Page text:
Andalucía has many hot spots that are worth a visit, but it can be difficult to plan your itinerary if time is short. After more than 8 years (and counting) of living in this beautiful part of Spain, I have put together the 5 magical places I believe you should absolutely aim to visit during your time here.
This beautiful city is characterized by stunning buildings and monuments, a great atmosphere and some of the best tapas bars. The impressive cathedral with its Giralda tower (once a minaret) is one of the biggest cathedrals in the world. The inside choir, Christopher Columbus’ tomb (supposedly with his remains, although this is disputed) and a climb up the Giralda tower to appreciate the views of the city make this site well worth a visit. Opposite the cathedral is the old Alcázar, a beautifully constructed castle / palace with big gardens to spend several hours marveling at the sheer size of the place and imagining what things were like in the old times. Head further into the Barrio Santa Cruz with its narrow winding streets, where it is easy to get lost, bump into beautiful crafts shops and idyllic small squares to enjoy some real tapas. Finish off the day with a visit to the Plaza de España, a magnificent site once built for the 1929 Expo and with colourful tiles representing each province of the country.
This city is home to what many call “the most beautiful building in the world”: the legendary Alhambra palace. Built at the foot of the Sierra Nevada mountain range, the snow-covered mountain tops provide a romantic backdrop to the scene. A visit to the Alhambra will keep you entertained for hours, with its different splendid palaces and the Generalife, the Alhambra’s gardens. A stroll along the Albayzín, the old Islamic quarters of the city, is a great opportunity to experience the bohemian atmosphere of the city and allows for some beautiful views of the Alhambra. On your way to the cathedral and Capilla Real, the burial place of the Reyes Católicos Isabella and Fernando, stop at some of the markets or shops where an amazing selection of colourful Maroccan merchandise is for sale, and treat yourself to some unique gifts. Lastly try and book a visit to one of the Arabic baths and a massage for a relaxing end to the day!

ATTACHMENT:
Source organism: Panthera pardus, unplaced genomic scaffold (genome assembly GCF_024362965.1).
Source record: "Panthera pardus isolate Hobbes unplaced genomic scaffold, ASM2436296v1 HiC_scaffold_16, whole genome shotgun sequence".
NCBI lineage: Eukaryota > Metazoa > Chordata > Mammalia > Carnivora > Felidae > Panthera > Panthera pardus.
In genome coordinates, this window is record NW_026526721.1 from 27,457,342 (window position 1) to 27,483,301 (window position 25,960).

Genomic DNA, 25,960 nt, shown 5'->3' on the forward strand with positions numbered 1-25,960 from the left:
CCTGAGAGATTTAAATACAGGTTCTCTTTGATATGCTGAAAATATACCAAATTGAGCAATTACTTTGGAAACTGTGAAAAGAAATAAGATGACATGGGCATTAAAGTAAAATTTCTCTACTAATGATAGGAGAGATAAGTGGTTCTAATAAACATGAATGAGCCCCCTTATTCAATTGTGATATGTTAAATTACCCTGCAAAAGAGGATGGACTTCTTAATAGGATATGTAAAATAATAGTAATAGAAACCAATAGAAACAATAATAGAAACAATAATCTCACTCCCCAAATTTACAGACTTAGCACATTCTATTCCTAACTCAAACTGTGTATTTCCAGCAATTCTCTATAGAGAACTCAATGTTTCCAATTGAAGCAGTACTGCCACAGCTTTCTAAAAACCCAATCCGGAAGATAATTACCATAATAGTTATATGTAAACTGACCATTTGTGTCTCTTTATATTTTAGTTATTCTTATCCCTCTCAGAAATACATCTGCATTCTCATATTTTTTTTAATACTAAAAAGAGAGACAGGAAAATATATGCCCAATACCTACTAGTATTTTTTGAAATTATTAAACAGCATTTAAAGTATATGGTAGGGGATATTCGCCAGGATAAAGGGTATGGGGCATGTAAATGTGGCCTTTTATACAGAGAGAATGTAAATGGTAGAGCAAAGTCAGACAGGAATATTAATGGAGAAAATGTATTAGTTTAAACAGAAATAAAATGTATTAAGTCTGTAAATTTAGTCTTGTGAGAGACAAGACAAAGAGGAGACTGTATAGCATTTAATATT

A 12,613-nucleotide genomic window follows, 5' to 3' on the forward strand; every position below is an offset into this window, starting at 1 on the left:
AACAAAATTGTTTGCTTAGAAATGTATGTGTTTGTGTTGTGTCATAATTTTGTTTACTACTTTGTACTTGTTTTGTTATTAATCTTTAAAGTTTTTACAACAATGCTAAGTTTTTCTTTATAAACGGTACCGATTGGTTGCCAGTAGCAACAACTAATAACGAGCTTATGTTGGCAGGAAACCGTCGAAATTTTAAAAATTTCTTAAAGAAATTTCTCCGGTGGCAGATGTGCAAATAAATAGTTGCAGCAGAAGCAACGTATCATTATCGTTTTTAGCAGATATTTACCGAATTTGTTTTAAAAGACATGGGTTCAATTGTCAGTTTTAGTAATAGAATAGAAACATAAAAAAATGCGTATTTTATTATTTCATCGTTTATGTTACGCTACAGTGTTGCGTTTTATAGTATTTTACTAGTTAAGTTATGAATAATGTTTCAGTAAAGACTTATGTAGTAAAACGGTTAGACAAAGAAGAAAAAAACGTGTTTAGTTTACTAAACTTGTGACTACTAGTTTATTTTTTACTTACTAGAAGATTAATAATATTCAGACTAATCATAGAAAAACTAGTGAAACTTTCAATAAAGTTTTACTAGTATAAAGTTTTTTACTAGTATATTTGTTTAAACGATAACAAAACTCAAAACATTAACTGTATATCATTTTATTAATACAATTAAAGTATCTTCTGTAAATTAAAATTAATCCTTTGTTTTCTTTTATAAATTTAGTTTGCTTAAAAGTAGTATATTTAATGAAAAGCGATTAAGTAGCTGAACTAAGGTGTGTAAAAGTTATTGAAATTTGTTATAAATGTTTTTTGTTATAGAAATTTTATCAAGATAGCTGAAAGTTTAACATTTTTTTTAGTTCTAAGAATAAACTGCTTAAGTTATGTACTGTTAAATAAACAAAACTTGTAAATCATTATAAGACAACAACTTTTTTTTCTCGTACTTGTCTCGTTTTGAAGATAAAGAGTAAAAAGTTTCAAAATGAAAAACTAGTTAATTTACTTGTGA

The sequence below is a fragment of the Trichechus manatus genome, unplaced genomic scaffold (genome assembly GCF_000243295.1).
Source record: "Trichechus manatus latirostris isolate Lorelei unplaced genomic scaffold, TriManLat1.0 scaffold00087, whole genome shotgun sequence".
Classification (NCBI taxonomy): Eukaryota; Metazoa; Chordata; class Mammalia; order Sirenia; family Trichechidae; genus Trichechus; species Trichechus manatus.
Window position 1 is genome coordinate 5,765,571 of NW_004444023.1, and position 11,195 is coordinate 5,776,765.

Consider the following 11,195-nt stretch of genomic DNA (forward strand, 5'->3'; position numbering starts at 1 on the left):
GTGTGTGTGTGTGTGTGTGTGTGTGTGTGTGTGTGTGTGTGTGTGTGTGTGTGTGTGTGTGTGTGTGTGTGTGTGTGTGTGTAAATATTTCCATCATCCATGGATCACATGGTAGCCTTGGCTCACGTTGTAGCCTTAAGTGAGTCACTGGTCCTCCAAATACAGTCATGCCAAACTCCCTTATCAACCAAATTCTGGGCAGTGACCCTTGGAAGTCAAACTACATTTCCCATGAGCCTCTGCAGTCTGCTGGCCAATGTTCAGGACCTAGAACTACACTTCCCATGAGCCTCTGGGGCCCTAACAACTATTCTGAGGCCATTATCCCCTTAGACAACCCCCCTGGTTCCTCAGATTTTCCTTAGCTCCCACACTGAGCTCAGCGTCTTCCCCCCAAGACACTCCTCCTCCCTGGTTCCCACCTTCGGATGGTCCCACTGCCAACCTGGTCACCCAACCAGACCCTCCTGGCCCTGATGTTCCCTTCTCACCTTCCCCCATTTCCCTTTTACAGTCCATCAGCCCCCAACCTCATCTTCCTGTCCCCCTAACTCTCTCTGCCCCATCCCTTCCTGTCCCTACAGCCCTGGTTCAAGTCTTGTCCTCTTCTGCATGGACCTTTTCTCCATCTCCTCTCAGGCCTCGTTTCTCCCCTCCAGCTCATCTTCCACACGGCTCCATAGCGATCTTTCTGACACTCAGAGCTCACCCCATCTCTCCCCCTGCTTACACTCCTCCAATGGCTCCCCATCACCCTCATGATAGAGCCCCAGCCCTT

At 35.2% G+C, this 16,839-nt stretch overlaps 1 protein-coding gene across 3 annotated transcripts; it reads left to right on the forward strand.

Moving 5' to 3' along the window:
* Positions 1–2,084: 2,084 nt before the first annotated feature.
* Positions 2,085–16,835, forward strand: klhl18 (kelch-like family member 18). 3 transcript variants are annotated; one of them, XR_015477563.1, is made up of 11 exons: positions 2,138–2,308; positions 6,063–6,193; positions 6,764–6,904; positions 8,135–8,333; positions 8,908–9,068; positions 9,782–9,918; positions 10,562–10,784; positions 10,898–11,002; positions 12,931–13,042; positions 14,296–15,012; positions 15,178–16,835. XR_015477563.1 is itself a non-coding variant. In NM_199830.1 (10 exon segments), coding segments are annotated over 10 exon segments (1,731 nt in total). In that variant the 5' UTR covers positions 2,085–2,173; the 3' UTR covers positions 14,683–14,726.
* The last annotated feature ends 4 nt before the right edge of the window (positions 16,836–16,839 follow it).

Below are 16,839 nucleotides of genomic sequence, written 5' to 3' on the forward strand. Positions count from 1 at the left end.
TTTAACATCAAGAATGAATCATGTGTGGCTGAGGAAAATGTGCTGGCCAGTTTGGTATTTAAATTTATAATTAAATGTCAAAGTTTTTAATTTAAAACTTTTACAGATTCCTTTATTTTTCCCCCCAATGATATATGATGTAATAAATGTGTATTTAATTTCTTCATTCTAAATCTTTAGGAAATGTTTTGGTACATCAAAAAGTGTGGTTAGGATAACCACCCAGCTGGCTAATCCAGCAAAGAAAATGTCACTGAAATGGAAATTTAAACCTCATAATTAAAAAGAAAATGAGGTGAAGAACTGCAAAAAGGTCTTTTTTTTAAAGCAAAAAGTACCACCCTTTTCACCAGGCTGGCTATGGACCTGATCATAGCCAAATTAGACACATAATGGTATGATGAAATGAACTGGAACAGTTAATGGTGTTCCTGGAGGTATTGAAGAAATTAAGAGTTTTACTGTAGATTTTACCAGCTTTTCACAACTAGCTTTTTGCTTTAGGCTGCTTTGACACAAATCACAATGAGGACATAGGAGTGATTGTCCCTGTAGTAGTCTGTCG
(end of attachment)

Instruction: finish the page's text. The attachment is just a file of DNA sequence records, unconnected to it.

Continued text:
3. El Puerto de Santa María
This beautiful town on the Costa de la Luz sees its number of inhabitants multiply every year from 90.000 in winter to 250.000 in summer for a reason: El Puerto is the perfect place to holiday with its beautiful sand beaches, its many excellent bars and restaurants, its vibrant nightlife and the friendly people. The vast majority of its tourists are Spanish, which means the city is a very authentic Spanish town, not (yet) infested by the foreign tourism market and therefore a perfect place to pick up or practice some Spanish. The old Moorish castle San Marcos, where Cristopher Columbus lived just before he set sail to the Americas from El Puerto, provides a great insight into the areas’ past. The many different bodegas (wine cellars) in the town give more information on the sherry making trade, which originated from the sherry triangle Jerez – El Puerto de Santa María – Sanlúcar. El Puerto furthermore makes a great “base” to explore other parts of the area, as it is well connected to other cities by train, bus and ferry. The beaches and the different restaurants allow for some great chill out time, maybe with a fresh fish for lunch and a glass of local wine?
The “oldest continuously inhabited European city”, located on a peninsula in the bay of Cádiz, is surrounded by sea on nearly all sides and connected to the mainland by only a small strip of land. The city was once scattered with old watchtowers and the tallest remaining one, the Torre Tavira, gives an excellent insight into the city’s history and also has a cámera oscura to project panoramic views of the city onto a big disc. Cádiz is also a lovely town to stroll around and to spend a relaxing day. It has many different beaches, with its most well-known beach, la Caleta, showing a remarkable resemblance to la Havana, the capital of Cuba. Different scenes from the James Bond film Die Another Day were therefore recorded on this beach when it was impossible to do so in Havana itself.
Situated in the province of Málaga, Ronda is a spectacular town situated at the top of a 100 metre deep gorge, which separates the old from the new part of the town. It is possible to walk down to the bottom of the gorge to appreciate the beauty of the gorge itself and the impressive Puente Nuevo bridge that goes across. The Casa del Rey Moro has gardens that can be visited and gives entrance to La Mina, an old stairway leading down to the river at the bottom of the gorge. These steps allowed Ronda to keep up their water supply when under siege and also provided a secret entrance into and exit out of the city. There are furthermore many different bars and restaurants that have stunning views of the gorge or the area around Ronda.
Andalucía has many fabulous sites and cities worth a visit, but these are the ones that in my personal opinion give the best and most authentic feel of Spanish culture.